Inflammatory bowel disease tied to high likelihood of erectile dysfunction prescription
Male patients with inflammatory bowel disease (IBD) appear to use erectile dysfunction (ED) medications more frequently than those without the disease, with the association persisting regardless of a history of IBD surgery, according to a study.
The nationwide cohort study based on the Danish registries involved 31,498 men with IBD and 314,980 age-matched men without IBD. In the IBD cohort, 69.7 percent had ulcerative colitis and 30.3 percent had Crohn’s disease. Median age at IBD diagnosis was 39.7 years.
The main outcome of a first prescription of an ED medication was reported in 3,749 patients (11.9 percent) in the IBD cohort and in 30,635 men (9.7 percent) in the control cohort. Adjusted Cox regression analysis revealed that the risk of filling an ED prescription increased by 19 percent in IBD patients who had not had an IBD operation (hazard ratio [HR], 1.19; 95 percent CI, 1.13–1.26) and by 31 percent in those who had undergone an IBD operation (HR, 1.31; 1.20–1.43).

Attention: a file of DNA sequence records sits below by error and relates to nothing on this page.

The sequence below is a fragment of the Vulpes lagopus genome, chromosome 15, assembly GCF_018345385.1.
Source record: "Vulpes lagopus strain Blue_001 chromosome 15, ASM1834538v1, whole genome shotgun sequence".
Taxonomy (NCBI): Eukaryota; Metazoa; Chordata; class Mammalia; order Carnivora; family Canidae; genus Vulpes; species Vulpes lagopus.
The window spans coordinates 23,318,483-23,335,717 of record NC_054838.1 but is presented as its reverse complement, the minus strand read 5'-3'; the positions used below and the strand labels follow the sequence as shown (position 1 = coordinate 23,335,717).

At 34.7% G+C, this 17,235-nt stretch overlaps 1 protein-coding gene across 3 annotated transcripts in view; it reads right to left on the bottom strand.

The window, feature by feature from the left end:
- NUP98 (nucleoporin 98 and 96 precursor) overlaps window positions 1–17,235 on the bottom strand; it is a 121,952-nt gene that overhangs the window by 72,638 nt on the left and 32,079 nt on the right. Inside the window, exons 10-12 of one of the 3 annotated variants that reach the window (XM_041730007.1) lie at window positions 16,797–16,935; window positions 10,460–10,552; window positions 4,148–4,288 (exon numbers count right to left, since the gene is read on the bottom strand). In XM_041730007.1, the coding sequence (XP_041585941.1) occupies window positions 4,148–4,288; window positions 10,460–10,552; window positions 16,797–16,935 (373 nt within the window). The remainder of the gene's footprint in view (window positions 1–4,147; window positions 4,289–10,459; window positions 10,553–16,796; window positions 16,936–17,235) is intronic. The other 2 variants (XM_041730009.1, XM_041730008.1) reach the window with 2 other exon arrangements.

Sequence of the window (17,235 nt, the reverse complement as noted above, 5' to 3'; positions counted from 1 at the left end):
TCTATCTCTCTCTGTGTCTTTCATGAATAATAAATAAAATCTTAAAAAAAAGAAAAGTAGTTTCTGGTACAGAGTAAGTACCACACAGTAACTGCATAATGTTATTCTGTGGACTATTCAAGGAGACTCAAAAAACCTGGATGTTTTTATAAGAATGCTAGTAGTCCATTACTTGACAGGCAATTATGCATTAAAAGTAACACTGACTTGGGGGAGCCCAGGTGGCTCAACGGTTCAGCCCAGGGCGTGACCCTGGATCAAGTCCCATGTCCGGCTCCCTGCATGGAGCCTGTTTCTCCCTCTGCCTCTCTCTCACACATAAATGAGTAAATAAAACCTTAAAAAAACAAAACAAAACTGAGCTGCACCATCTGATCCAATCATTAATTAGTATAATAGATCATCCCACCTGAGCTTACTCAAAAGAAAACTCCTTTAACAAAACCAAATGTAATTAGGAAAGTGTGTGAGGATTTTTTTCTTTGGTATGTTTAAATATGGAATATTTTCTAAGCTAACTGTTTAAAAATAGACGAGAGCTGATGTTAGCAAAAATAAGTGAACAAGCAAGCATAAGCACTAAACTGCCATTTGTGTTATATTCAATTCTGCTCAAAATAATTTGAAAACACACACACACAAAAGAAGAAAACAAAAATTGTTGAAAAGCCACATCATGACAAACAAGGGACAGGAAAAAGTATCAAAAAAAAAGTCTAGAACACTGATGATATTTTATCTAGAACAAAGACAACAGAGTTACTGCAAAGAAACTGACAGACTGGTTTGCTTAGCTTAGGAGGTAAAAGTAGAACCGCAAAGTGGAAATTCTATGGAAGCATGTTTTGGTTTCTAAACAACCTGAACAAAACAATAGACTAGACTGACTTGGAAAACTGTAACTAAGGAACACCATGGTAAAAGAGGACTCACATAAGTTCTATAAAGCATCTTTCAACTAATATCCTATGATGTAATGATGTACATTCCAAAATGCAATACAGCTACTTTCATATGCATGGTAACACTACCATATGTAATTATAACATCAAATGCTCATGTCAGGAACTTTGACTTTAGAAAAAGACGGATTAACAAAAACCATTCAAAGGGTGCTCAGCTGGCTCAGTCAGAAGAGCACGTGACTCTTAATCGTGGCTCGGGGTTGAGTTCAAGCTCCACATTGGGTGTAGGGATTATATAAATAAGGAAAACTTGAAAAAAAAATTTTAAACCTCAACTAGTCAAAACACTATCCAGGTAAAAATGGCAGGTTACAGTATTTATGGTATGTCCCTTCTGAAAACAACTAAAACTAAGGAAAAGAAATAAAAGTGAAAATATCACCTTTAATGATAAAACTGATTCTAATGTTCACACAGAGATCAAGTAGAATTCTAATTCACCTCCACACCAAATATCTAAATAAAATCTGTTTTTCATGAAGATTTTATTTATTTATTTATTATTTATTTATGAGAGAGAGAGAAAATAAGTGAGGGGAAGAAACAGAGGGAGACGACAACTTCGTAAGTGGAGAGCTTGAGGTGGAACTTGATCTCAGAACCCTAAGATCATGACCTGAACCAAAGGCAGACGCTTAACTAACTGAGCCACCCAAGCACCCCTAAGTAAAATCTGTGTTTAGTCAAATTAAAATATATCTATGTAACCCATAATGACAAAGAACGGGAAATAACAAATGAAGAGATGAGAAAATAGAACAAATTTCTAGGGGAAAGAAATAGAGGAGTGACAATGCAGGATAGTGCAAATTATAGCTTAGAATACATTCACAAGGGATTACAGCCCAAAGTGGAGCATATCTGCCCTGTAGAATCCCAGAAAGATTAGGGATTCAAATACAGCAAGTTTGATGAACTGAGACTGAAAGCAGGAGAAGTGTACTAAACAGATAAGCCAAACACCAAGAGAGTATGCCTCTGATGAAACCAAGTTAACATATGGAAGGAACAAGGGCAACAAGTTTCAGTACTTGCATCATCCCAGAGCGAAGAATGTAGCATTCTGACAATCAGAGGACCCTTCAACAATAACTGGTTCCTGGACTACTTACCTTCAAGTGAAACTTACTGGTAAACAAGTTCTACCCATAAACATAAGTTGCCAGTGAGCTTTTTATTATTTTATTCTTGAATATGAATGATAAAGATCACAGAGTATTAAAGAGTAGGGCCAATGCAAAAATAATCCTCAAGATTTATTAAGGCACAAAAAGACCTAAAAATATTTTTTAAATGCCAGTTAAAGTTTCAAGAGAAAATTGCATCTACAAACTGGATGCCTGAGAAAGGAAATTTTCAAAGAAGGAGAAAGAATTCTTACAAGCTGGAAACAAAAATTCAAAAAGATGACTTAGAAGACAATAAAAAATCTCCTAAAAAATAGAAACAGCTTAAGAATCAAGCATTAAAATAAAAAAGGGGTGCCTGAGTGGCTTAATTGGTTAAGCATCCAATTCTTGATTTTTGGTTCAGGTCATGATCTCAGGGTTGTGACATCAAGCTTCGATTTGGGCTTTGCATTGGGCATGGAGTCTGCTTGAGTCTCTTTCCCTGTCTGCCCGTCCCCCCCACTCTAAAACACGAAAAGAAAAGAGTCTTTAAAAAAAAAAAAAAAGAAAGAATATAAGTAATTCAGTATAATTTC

When the separate effects of IBD subtypes were analysed, UC was associated with a 43- and 17-percent increased risk of filling an ED prescription in those who had (HR, 1.43; 1.27–1.61) and had not undergone prior IBD operation (HR, 1.17; 1.10–1.24). The corresponding HRs in CD patients were 1.20 (1.06–1.35) and 1.26 (1.15–1.38).
According to researchers, surgery for IBD that involves pelvic dissection, especially ileoanal pouch surgery and rectal resection, can potentially damage the autonomic nerves. The present data indicate that the highest risk for receiving an ED prescription is in men with UC who have had UC surgery.
Given that only a small percentage of men with IBD discuss sexual dysfunction with their physicians, it is important that clinicians ask about sexual dysfunction so its deleterious impact on quality of life can be alleviated, researchers added. In the presence of sexual dysfunction, patients can then be treated for depression, increased disease activity and/or hypogonadism. Surgical risks can also be discussed and then weighed against continuing medical treatment.